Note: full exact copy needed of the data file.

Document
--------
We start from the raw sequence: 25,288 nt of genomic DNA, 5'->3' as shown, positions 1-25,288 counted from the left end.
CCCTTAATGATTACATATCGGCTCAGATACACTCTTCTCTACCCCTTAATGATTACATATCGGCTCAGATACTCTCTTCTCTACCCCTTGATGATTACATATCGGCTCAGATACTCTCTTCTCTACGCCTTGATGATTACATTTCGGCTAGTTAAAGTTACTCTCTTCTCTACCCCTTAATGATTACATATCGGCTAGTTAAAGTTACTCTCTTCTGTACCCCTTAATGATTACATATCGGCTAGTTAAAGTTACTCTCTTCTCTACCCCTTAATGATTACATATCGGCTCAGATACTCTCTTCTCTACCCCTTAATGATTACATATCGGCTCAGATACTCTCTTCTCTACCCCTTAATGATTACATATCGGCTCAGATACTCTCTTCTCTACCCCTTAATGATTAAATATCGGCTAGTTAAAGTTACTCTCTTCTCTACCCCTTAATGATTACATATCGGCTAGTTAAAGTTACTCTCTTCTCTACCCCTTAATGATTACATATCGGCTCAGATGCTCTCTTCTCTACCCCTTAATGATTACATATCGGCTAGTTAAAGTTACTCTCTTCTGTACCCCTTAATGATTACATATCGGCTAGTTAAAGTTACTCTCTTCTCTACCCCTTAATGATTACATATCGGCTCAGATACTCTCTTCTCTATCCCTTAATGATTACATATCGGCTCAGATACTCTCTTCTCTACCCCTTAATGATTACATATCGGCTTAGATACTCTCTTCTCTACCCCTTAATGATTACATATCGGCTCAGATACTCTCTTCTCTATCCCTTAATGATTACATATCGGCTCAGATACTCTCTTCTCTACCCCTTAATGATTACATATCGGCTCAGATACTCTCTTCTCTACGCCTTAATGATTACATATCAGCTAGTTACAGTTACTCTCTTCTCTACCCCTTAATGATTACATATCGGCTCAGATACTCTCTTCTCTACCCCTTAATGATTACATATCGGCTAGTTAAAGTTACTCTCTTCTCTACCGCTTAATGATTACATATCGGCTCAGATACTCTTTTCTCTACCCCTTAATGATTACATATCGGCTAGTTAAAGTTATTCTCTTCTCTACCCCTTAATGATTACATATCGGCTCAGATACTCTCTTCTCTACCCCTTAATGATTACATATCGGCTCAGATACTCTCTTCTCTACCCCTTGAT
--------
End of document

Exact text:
We start from the raw sequence: 25,288 nt of genomic DNA, 5'->3' as shown, positions 1-25,288 counted from the left end.
CCCTTAATGATTACATATCGGCTCAGATACACTCTTCTCTACCCCTTAATGATTACATATCGGCTCAGATACTCTCTTCTCTACCCCTTGATGATTACATATCGGCTCAGATACTCTCTTCTCTACGCCTTGATGATTACATTTCGGCTAGTTAAAGTTACTCTCTTCTCTACCCCTTAATGATTACATATCGGCTAGTTAAAGTTACTCTCTTCTGTACCCCTTAATGATTACATATCGGCTAGTTAAAGTTACTCTCTTCTCTACCCCTTAATGATTACATATCGGCTCAGATACTCTCTTCTCTACCCCTTAATGATTACATATCGGCTCAGATACTCTCTTCTCTACCCCTTAATGATTACATATCGGCTCAGATACTCTCTTCTCTACCCCTTAATGATTAAATATCGGCTAGTTAAAGTTACTCTCTTCTCTACCCCTTAATGATTACATATCGGCTAGTTAAAGTTACTCTCTTCTCTACCCCTTAATGATTACATATCGGCTCAGATGCTCTCTTCTCTACCCCTTAATGATTACATATCGGCTAGTTAAAGTTACTCTCTTCTGTACCCCTTAATGATTACATATCGGCTAGTTAAAGTTACTCTCTTCTCTACCCCTTAATGATTACATATCGGCTCAGATACTCTCTTCTCTATCCCTTAATGATTACATATCGGCTCAGATACTCTCTTCTCTACCCCTTAATGATTACATATCGGCTTAGATACTCTCTTCTCTACCCCTTAATGATTACATATCGGCTCAGATACTCTCTTCTCTATCCCTTAATGATTACATATCGGCTCAGATACTCTCTTCTCTACCCCTTAATGATTACATATCGGCTCAGATACTCTCTTCTCTACGCCTTAATGATTACATATCAGCTAGTTACAGTTACTCTCTTCTCTACCCCTTAATGATTACATATCGGCTCAGATACTCTCTTCTCTACCCCTTAATGATTACATATCGGCTAGTTAAAGTTACTCTCTTCTCTACCGCTTAATGATTACATATCGGCTCAGATACTCTTTTCTCTACCCCTTAATGATTACATATCGGCTAGTTAAAGTTATTCTCTTCTCTACCCCTTAATGATTACATATCGGCTCAGATACTCTCTTCTCTACCCCTTAATGATTACATATCGGCTCAGATACTCTCTTCTCTACCCCTTGAT